Tonelli F, Spini S, Tommasi M, Gabrielli G, Amorosi A, Brocchi A, Brandi ML (2000) Intraoperative parathormone measurement in patients with multiple endocrine neoplasia type 1 syndrome and hyperparathyroidism. World J Surg 24:556–562PubMedCrossRefGoogle Scholar
  41. 41.
    Casanova D, Sarfati E, De Francisco A, Amado JA, Arias M, Dubost C (1991) Secondary hyperparathyroidism: diagnosis of site of recurrence. World J Surg 15:546–549PubMedCrossRefGoogle Scholar
  42. 42.
    Howe JR, Norton JA, Wells SA (1993) Prevalence of pheochromocytoma and hyperparathyroidism in multiple endocrine neoplasia type 2A: results of long-term follow-up. Surgery 114:1070–1077PubMedGoogle Scholar
  43. 43.
    O’Riordan DS, O’Brien T, Grant CS, et al (1993) Surgical management of primary hyperparathyroidism in multiple endocrine neoplasia types 1 and 2. Surgery 114:1031–1037Google Scholar
  44. 44.
    Kraimps JL, Denizot A, Carnaille B, et al (French Calcitonin Tumors Study Group), French Association of Endocrine Surgeons (1996) Primary hyperparathyroidism in multiple endocrine neoplasia type IIa: retrospective French multicentric study. World J Surg 20:808–813PubMedCrossRefGoogle Scholar
  45. 45.
    Gagel RF, Tashjian AH Jr, Cummings T, Papathanasopoulos N, Kaplan MM, DeLellis RA, Wolfe HJ, Reichlin S (1988) The clinical outcome of prospective screening for multiple endocrine neoplasia type 2A: an 18-year experience. N Engl J Med 318:478PubMedCrossRefGoogle Scholar
  46. 46.
    Schuffeneker I, Virally-Monod M, Brohet R, le Groupe D’Etude des Tumeurs a Calcitonine (1998) Risk and penetrance of primary hyperparathyroidism in multiple endocrine neoplasia type 2A families with mutations at codon 634 of the RET proto-oncogene. J Clin Endorinol Metab 83:487–491CrossRefGoogle Scholar
  47. 47.
    van Heerden JA, Kent III RB, Sizemore GW, et al (1983) Primary hyperparathyroidism in patients with multiple endocrine neoplasia syndromes. Surgical experience. Arch Surg 118:533–536PubMedGoogle Scholar
  48. 48.
    Herfarth KK, Bartsch D, Doherty GM, Wells SA Jr, Lairmore TC (1996) Surgical management of hyperparathyroidism in patients with multiple endocrine neoplasia type 2A. Surgery 120:966–973PubMedCrossRefGoogle Scholar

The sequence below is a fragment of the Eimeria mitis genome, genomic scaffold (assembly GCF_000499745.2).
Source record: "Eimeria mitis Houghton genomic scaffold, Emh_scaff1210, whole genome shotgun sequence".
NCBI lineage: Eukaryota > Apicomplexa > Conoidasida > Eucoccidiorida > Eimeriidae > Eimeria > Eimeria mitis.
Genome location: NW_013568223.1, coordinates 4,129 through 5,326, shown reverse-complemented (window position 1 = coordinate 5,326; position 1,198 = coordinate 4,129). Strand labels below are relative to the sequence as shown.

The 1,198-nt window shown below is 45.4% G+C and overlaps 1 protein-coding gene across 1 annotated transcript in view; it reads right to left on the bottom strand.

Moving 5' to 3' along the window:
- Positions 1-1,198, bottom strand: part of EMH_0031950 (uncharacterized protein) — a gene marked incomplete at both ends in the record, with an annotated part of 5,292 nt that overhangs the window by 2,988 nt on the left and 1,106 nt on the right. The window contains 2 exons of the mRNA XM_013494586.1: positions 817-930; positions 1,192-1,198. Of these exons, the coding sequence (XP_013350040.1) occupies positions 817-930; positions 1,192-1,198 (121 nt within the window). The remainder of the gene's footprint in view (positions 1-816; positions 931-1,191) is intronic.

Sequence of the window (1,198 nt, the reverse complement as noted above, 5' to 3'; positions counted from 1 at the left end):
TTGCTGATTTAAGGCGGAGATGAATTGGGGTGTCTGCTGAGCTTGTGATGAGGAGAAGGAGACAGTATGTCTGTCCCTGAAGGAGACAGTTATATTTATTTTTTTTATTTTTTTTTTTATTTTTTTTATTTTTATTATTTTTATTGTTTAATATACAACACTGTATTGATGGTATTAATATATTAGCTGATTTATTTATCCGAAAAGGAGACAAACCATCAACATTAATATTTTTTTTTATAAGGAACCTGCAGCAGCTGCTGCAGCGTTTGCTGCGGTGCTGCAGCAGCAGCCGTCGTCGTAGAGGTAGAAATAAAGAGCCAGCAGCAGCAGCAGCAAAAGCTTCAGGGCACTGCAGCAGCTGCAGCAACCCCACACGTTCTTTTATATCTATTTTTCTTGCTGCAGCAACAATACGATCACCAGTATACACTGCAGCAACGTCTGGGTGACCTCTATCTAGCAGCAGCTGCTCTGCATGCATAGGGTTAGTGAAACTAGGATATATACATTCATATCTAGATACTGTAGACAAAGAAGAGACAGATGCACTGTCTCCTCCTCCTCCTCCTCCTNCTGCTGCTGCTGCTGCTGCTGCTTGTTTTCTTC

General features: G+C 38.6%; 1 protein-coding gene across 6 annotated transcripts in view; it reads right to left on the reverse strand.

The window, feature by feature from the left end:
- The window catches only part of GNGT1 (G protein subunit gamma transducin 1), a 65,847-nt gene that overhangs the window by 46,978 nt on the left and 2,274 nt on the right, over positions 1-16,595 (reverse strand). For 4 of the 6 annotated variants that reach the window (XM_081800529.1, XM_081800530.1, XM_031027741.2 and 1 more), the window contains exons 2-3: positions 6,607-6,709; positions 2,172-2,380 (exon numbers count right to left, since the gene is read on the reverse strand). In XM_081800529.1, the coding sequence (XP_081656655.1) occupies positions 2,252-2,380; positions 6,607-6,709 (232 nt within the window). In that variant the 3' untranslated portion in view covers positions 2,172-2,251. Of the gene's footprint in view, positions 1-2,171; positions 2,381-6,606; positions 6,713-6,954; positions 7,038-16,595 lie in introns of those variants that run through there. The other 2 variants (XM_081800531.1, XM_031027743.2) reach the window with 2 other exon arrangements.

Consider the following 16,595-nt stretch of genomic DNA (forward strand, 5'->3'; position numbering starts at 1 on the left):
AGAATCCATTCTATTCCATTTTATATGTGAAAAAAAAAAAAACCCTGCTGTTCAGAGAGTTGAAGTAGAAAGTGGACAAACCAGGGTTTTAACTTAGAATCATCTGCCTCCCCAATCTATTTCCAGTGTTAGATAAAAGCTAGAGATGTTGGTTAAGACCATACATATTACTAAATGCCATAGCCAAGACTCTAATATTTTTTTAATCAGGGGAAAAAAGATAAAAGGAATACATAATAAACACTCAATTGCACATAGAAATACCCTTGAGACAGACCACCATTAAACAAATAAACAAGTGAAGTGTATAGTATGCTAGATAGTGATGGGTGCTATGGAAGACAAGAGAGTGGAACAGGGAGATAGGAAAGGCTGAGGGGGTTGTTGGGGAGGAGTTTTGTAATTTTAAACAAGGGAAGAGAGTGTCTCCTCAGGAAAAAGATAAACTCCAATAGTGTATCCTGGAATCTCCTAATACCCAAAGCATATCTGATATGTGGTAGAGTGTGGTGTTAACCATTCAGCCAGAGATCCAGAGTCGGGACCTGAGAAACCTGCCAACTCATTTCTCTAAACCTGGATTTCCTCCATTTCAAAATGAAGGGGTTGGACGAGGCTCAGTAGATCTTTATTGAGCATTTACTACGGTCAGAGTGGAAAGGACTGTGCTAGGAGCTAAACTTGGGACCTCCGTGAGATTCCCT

49. 49.
    Mallette LE (1994) Management of hyperparathyroidism in the multiple endocrine neoplasia syndromes and other familial endocrinopathies. Endocrinol Metab Clin North Am 23:19–36PubMedGoogle Scholar
  50. 50.
    Brandi ML, Gagel RF, Angeli A, et al (2001) Guidelines for diagnosis and therapy of MEN type 1 and type 2. J Clin Endocrinol Metab 86:5658–5671PubMedCrossRefGoogle Scholar
  51. 51.
    Marx SJ, Agarwal SK, Simonds WF, et al (2002) Hyperparathyroidism in hereditary syndromes: special expressions and special managements. J Bone Miner Res 17(suppl 2):N37–N43PubMedGoogle Scholar
  52. 52.
    Clark OH, Way LW, Hunt TK (1976) Recurrent hyperparathyroidism. Ann Surg 184:391–402PubMedCrossRefGoogle Scholar
  53. 53.
    Allo M, Thompson NW (1982) Familial hyperparathyroidism caused by solitary adenomas. Surgery 92:486–490PubMedGoogle Scholar
  54. 54.
    Law WM, Hodgson SF, Heath H III (1983) Autosomal inheritance of familial hyperparathyroidism. N Engl J Med 309:650–653PubMedCrossRefGoogle Scholar
  55. 55.
    Doury P, Eulry F, Pattin S, Fromantin M, Gautier D, Bernard J, Tabaraud F, Masson C, Dano P (1983) Recurrent familial hyperparathyroidism: a propos of seven adenomas in three members of the same family and a review of the literature. Sem Hop Paris 59:3427–3430PubMedGoogle Scholar
  56. 56.
    Carneiro D, Irvin GL, Inabnet WB (2002) Limited versus radical parathyroidectomy in familial isolated primary hyperparathyroidism. Surgery 132:1050–1055PubMedCrossRefGoogle Scholar
  57. 57.
    Perrier ND, Villablanca A, Larsson C, Wong M, Ituarte P, Teh BT, Clark OH (2002) Genetic screening for MEN1 mutations in families presenting with familial primary hyperparathyroidism. World J Surg 26:907–913PubMedCrossRefGoogle Scholar
  58. 58.
    Carrasco CA, Gonzalez AA, Carvajal CA, Campusano C, Oestreicher E, Arteaga E, Wohllk N, Fardella CE (2004) Novel intronic mutation of MEN1 gene causing familial isolated hyperparathyroidism. J Clin Endocrinol Metab 89:4124–4129PubMedCrossRefGoogle Scholar
  59. 59.
    Szabo J, Heath B, Hill VM, et al (1995) Hereditary hyperparathyroidism-jaw tumor syndrome: the endocrine tumor gene HRPT2 maps to chromosome 1q21–q31. Am J Hum Genet 56:944–950PubMedGoogle Scholar
  60. 60.
    Haven CJ, Wong FK, van Dam EW, et al (2000) A genotypic and histopathologic study of a large Dutch kindred with hyperparathyroidism-jaw tumor syndrome. J Clin Endocrinol Metab 85:1449–1454PubMedCrossRefGoogle Scholar
  61. 61.
    Marx SJ, Simonds WF (2005) Hereditary hormone excess: genes, molecular pathways, and syndromes. Endocr Rev 26:615–661PubMedCrossRefGoogle Scholar

Copyright information

© Springer-Verlag Berlin Heidelberg 2007

Authors and Affiliations

  • Peter Langer
    • 1
  • Detlef K. Bartsch
    • 2
  • Matthias Rothmund
    • 2
  1. 1.Department of SurgeryPhilipps-University HospitalMarburgGermany
  2. 2.Department of SurgeryPhilipps-UniversityMarburgGermany

Personalised recommendations